Engage the community through adult swimming lessons
When it comes to safety, effective pool management may seem like a policy and equipment issue. If patrons are notified of the dangers of inappropriate behavior in or around a pool through signage or warnings from lifeguards, they may avoid the more serious accidents and mishaps that can result in pool-related injuries.
However, the most effective way to ensure that your patrons focus solely on enjoying the facilities may be to offer swimming lessons. The Wisconsin State Journal reported that Madison-area YMCAs are starting swimming lessons aimed more towards adults than ever before. Pool management can capitalize on this trend by beginning their own programs to engage the community on a detailed level.
Focusing on education
It may be tempting to think of a pool or aquatic facility as a purely recreational place, but there are plenty of opportunities for programs and training initiatives to inform the community on important skills while they’re in the water. According to Becky Whiting, aquatic director at the Northeast YMCA in Madison, many adults want to learn how to swim, but simply never had the resources.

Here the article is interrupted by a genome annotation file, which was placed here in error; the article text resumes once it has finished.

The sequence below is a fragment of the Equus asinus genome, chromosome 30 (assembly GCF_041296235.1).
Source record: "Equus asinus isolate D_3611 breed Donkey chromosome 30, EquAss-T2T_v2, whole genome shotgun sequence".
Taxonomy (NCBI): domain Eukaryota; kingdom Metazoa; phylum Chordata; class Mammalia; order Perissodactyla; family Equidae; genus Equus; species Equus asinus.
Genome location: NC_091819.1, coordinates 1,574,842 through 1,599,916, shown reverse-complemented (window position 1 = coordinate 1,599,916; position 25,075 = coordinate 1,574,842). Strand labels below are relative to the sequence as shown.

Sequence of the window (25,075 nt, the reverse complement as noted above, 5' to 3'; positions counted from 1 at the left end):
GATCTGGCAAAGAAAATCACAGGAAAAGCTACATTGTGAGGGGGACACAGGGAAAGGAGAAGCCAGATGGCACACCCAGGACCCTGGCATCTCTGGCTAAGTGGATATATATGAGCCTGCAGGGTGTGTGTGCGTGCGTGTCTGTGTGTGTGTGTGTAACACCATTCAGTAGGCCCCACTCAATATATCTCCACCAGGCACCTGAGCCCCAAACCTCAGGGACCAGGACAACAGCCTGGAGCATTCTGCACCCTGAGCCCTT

“Some just never had the opportunity,” Whiting told the Wisconsin State Journal. “They’ll call me wanting to swim and say, ‘Well, I’ve never taken lessons.’ I say, ‘Come on in.'”
Pools in rural areas are more likely to attract clientele that has little experience in the water. In these cases, it can be a safety issue as well as an outreach effort to teach people how best to protect themselves.
Starting a swimming program
Because you’re teaching so many important skills to a large group of potential swimmers, it’s important to take a detailed approach when starting a swimming program. Pool managers should seek help from a professionally certified instructor or lifeguard when crafting lesson materials and drills, but there are several issues that every staff member involved should be aware of.
First, some patrons may be overly hesitant about going into the water or uncontrollably anxious when moving around in the pool. Though these swimmers aren’t in any danger, it’s important to calm them as quickly as possible so they feel safe. People with phobias of water or swimming may need more time than others to acclimate to moving around in a pool.
“As adults, they know it will be OK, but sometimes they still panic,” Whiting told the Wisconsin State Journal. “One woman, I worked with her for a long time. She really wanted to float but she was so afraid and always so stiff.”
Calm down patrons by limiting them in the shallow end of the pool and keeping all other activity in the pool at a safe distance. Large splashing and water movement from kids may be too stressful for people who’re just starting to learn how to swim.
However, the New York Times explained that even the least experienced swimmers can learn the basics in as little as eight to 10 lessons, making adult swimming lessons a valuable investment for any pool.